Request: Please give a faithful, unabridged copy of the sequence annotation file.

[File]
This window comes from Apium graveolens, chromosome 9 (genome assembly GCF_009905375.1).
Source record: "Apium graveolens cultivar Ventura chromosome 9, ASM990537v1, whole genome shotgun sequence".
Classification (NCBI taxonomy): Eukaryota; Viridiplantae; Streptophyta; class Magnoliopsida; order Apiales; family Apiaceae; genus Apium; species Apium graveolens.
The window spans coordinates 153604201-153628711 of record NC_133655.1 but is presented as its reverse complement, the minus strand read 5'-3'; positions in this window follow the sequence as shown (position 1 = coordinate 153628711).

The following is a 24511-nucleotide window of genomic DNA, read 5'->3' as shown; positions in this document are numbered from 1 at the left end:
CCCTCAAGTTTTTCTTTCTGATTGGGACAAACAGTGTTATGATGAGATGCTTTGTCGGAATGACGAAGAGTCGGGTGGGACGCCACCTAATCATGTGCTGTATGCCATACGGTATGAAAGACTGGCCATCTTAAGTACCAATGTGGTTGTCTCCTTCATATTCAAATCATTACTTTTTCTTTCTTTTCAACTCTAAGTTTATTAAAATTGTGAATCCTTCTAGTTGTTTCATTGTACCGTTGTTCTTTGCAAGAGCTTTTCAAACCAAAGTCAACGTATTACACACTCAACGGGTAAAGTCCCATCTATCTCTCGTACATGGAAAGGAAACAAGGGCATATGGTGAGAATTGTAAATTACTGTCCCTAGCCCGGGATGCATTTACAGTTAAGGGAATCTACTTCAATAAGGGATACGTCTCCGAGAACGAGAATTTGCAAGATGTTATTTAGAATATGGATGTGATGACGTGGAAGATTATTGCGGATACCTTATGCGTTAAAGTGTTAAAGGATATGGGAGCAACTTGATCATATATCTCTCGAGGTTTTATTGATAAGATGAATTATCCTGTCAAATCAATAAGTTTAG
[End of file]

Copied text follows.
This window comes from Apium graveolens, chromosome 9 (genome assembly GCF_009905375.1).
Source record: "Apium graveolens cultivar Ventura chromosome 9, ASM990537v1, whole genome shotgun sequence".
Classification (NCBI taxonomy): Eukaryota; Viridiplantae; Streptophyta; class Magnoliopsida; order Apiales; family Apiaceae; genus Apium; species Apium graveolens.
The window spans coordinates 153604201-153628711 of record NC_133655.1 but is presented as its reverse complement, the minus strand read 5'-3'; positions in this window follow the sequence as shown (position 1 = coordinate 153628711).

The following is a 24511-nucleotide window of genomic DNA, read 5'->3' as shown; positions in this document are numbered from 1 at the left end:
CCCTCAAGTTTTTCTTTCTGATTGGGACAAACAGTGTTATGATGAGATGCTTTGTCGGAATGACGAAGAGTCGGGTGGGACGCCACCTAATCATGTGCTGTATGCCATACGGTATGAAAGACTGGCCATCTTAAGTACCAATGTGGTTGTCTCCTTCATATTCAAATCATTACTTTTTCTTTCTTTTCAACTCTAAGTTTATTAAAATTGTGAATCCTTCTAGTTGTTTCATTGTACCGTTGTTCTTTGCAAGAGCTTTTCAAACCAAAGTCAACGTATTACACACTCAACGGGTAAAGTCCCATCTATCTCTCGTACATGGAAAGGAAACAAGGGCATATGGTGAGAATTGTAAATTACTGTCCCTAGCCCGGGATGCATTTACAGTTAAGGGAATCTACTTCAATAAGGGATACGTCTCCGAGAACGAGAATTTGCAAGATGTTATTTAGAATATGGATGTGATGACGTGGAAGATTATTGCGGATACCTTATGCGTTAAAGTGTTAAAGGATATGGGAGCAACTTGATCATATATCTCTCGAGGTTTTATTGATAAGATGAATTATCCTGTCAAATCAATAAGTTTAG